Tatiara Creek, northeastern Bordertown
2009 Aquatic Ecosystem Condition Report
- Dry in autumn and spring 2009.
- Likely to be enriched with nutrients when wet due to the surrounding land uses.
- Riparian vegetation narrow and consisting of a few native gum trees over introduced grasses.
- Moderate bank erosion and fine sediment deposits in the channel.
About the location
Tatiara Creek is a moderately sized stream in the upper South East with a catchment area over 430 km2. It rises in western Victoria in the Lillimur area and flows in a westerly direction through Bordertown and Poocher Swamp before disappearing underground several kilometres west of Bordertown. The major land uses are grazing and cropping.
The monitoring site was located on the northeastern outskirts of Bordertown on Winter Road, near the Tolmer Racecourse.
The creek was given a Fair rating because the site sampled showed moderate changes in ecosystem structure and some changes to the way the ecosystem functions. There was evidence of human disturbance, including poor riparian habitat, bank erosion and fine sediment deposition.
The creek was dry in autumn and spring 2009, so macroinvertebrate and water quality data were not available for the site inspected.
The sediments were dominated by sand, detritus, clay, gravel and silt; samples taken from below the surface were not obviously blackened and appeared to be well aerated sands. A moderate amount (10–50 metres) of bank erosion was noted in autumn and a small amount of fine silt was deposited in the channel.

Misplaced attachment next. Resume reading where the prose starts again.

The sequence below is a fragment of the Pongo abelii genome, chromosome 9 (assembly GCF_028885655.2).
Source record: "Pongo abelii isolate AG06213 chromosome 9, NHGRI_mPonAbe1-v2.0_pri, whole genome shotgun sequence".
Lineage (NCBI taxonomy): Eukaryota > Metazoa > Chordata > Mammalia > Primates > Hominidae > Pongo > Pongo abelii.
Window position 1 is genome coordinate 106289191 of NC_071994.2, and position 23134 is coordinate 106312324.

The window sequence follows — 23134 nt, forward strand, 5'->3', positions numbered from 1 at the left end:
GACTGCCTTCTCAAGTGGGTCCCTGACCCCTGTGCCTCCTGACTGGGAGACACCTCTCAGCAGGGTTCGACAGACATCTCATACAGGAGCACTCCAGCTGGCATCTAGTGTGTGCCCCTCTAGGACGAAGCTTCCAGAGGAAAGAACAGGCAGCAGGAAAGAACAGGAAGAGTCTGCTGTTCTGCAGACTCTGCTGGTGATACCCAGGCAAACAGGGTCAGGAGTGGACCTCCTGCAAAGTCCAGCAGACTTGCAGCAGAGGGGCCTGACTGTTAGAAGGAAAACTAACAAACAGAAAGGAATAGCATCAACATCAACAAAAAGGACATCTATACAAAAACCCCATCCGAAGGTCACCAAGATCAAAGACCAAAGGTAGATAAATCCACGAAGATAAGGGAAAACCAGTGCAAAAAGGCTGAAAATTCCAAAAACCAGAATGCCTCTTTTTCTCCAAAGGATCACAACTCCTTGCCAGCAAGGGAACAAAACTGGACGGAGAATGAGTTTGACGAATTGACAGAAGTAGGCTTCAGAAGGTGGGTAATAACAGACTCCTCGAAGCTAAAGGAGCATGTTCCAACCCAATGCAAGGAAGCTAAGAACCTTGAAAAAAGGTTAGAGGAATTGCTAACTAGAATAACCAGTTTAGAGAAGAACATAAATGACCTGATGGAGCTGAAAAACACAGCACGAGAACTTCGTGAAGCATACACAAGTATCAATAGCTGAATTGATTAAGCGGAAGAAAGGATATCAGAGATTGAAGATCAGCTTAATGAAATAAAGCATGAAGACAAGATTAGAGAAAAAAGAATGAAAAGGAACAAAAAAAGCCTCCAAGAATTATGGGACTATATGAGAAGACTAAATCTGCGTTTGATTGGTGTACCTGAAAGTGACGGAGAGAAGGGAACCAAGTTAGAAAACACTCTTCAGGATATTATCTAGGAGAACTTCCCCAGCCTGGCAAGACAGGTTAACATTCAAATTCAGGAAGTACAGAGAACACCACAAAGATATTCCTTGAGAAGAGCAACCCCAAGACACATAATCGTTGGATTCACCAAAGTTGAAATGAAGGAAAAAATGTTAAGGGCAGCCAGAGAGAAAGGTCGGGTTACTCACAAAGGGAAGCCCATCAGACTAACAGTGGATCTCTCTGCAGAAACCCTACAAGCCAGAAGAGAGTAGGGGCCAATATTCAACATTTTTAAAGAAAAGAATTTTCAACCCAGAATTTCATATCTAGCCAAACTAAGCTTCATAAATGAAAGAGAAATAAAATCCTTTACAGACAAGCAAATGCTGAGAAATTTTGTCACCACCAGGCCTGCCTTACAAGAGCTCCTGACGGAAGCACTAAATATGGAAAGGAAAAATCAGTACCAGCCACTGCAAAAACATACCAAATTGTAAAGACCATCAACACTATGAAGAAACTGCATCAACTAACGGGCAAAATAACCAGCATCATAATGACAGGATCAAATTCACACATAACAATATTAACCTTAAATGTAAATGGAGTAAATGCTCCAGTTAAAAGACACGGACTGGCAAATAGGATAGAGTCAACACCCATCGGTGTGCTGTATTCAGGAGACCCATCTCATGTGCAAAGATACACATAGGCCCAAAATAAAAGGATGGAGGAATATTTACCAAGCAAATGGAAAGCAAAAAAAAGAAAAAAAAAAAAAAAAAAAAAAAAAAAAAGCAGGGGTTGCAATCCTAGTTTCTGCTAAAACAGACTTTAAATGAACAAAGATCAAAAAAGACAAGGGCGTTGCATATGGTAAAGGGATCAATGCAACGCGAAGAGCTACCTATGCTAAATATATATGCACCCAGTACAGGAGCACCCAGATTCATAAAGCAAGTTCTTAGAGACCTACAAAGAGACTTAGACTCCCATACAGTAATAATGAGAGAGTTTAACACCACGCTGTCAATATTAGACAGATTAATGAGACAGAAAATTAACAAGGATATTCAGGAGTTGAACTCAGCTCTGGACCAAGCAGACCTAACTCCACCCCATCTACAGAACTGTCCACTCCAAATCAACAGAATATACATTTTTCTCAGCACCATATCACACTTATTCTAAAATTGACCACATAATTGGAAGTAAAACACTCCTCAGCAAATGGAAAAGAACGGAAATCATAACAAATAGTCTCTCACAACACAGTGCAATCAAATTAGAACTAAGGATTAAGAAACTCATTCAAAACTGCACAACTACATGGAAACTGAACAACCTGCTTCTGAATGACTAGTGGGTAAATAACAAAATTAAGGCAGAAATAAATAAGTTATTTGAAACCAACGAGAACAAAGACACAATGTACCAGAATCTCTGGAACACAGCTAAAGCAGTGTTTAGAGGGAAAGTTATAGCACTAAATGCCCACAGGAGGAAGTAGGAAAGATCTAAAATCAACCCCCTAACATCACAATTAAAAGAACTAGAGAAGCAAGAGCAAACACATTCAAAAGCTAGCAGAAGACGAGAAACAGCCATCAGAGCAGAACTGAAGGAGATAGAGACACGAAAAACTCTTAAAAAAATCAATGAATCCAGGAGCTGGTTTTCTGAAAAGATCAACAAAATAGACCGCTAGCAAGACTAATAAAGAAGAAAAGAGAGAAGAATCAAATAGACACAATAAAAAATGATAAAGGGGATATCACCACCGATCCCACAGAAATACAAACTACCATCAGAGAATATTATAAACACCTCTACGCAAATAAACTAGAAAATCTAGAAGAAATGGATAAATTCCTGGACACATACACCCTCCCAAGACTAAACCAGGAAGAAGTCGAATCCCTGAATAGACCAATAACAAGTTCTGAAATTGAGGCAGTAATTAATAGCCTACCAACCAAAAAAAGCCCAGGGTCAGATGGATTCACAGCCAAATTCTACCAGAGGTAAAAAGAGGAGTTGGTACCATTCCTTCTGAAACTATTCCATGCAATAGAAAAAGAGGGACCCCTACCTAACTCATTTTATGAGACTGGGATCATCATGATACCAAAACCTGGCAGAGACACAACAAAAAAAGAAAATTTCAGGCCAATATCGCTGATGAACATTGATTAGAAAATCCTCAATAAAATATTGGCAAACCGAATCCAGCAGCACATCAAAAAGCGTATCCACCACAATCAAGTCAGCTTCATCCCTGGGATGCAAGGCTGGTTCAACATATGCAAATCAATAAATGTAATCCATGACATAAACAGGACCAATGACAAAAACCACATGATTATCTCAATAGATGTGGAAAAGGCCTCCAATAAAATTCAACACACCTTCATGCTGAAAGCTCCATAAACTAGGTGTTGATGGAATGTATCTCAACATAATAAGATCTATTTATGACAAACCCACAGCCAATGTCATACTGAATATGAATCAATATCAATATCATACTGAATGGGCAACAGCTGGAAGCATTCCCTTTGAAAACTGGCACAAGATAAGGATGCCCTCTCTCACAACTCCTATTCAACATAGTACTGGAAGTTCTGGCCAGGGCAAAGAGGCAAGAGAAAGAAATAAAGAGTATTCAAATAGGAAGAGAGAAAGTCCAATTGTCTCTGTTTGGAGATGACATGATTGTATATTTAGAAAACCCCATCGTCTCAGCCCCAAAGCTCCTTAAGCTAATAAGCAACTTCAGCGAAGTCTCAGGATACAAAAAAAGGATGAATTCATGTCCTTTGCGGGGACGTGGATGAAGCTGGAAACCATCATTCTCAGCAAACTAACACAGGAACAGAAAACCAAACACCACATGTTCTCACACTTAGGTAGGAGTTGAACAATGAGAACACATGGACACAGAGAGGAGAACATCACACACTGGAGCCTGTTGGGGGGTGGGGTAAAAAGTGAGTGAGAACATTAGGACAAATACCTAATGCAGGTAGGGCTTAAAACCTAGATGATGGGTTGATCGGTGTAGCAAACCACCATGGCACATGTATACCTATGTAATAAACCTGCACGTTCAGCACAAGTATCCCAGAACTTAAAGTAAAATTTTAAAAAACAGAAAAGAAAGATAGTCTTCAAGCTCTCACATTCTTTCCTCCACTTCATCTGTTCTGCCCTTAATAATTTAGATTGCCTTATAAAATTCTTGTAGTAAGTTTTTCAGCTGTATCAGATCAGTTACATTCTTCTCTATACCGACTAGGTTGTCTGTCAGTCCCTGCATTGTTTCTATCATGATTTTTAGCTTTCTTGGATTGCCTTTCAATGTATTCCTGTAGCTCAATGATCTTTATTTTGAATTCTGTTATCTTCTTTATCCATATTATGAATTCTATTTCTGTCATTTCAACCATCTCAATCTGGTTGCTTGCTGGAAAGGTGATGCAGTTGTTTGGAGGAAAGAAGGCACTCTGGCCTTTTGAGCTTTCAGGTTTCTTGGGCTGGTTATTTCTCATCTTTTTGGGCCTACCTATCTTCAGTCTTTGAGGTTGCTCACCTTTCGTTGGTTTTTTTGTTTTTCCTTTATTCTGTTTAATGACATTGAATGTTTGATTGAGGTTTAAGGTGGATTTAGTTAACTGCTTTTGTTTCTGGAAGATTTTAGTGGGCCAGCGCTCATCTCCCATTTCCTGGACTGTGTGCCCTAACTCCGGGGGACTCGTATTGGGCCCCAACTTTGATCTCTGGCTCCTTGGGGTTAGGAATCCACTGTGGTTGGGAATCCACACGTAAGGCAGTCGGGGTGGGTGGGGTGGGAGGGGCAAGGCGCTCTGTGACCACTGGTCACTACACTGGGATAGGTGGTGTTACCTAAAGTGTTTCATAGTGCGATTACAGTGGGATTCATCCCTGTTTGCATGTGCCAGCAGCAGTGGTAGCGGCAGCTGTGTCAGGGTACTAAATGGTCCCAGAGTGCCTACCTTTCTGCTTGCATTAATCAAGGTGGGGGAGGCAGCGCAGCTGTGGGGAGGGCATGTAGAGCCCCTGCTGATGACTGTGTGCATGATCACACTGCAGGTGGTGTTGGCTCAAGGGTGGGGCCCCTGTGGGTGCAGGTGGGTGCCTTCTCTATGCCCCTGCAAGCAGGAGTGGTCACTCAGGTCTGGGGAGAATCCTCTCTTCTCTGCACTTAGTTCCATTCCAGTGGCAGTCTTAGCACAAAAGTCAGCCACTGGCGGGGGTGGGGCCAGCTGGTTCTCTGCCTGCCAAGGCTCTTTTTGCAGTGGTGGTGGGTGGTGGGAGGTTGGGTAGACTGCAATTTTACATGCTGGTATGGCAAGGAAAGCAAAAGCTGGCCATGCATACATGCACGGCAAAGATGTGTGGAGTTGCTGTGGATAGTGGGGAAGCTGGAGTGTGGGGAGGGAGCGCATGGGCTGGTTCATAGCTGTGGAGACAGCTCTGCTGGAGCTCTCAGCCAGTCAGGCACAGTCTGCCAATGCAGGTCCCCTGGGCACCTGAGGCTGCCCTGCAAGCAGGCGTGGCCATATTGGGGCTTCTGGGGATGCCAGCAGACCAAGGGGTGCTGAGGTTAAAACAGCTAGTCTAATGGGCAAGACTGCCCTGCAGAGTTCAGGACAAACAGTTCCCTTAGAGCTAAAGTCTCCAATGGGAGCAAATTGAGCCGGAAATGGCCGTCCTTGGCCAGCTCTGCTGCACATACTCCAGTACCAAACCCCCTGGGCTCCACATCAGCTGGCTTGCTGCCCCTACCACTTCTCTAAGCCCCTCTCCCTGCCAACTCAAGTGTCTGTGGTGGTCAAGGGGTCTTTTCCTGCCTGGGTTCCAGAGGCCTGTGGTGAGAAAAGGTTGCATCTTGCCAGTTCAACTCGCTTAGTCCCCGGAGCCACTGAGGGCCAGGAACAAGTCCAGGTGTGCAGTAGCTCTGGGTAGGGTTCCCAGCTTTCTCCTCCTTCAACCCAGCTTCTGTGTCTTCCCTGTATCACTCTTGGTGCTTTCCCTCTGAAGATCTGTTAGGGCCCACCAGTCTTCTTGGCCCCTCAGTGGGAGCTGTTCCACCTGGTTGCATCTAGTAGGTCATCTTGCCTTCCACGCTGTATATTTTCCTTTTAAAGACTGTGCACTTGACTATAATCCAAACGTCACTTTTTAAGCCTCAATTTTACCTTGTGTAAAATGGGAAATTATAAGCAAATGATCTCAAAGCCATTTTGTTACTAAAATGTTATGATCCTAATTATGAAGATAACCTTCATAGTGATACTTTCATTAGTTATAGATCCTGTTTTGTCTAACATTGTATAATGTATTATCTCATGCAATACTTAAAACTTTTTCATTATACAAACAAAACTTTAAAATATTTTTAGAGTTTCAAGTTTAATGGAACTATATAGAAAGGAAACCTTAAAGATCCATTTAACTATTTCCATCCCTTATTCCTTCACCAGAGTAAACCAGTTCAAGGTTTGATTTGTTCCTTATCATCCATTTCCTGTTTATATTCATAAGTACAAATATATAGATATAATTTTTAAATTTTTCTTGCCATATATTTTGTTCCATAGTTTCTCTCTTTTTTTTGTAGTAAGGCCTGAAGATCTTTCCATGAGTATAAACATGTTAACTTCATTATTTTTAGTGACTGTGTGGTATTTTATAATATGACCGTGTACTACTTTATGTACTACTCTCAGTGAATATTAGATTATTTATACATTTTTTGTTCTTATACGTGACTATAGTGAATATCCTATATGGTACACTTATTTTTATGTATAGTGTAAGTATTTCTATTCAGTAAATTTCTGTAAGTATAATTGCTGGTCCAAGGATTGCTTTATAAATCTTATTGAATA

The only aquatic plant growing in the channel was a type of sedge (probably Carex).
The riparian zone was narrow and less than five metres in extent, and comprised a few gum trees over introduced grasses. The surrounding vegetation at the site was native woodland consisting of gums, wattles and sheoaks over introduced grasses.
Special environmental features
Pressures and management responses
|Drought||Through ground and surface water allocation planning and the South East Regional NRM Plan water affecting activity permit process the NRM Board seeks to manage water for environmental, social and economic purposes in a range of climatic scenarios.|
|Livestock have direct access at the site and upstream, causing sediment erosion and adding excessive nutrients (which leads to habitat disturbance, algal growth and aquatic weeds).||The South East NRM Board supports targeted projects that provide opportunities for landholders to access grants for fencing for stock exclusion from time to time for priority catchments.|
|Limited riparian zone vegetation at the site and upstream, providing minimal buffer protection from catchment landuses (reducing habitat quality).||The South East NRM Board assists landholders to access targeted grant opportunities for revegetation and ecosystem protection when funding is available. The Board also works closely with landholders consistent with the Board’s Regional Pest Management Plan to control weeds on their property and to assist in halting their spread to other properties.|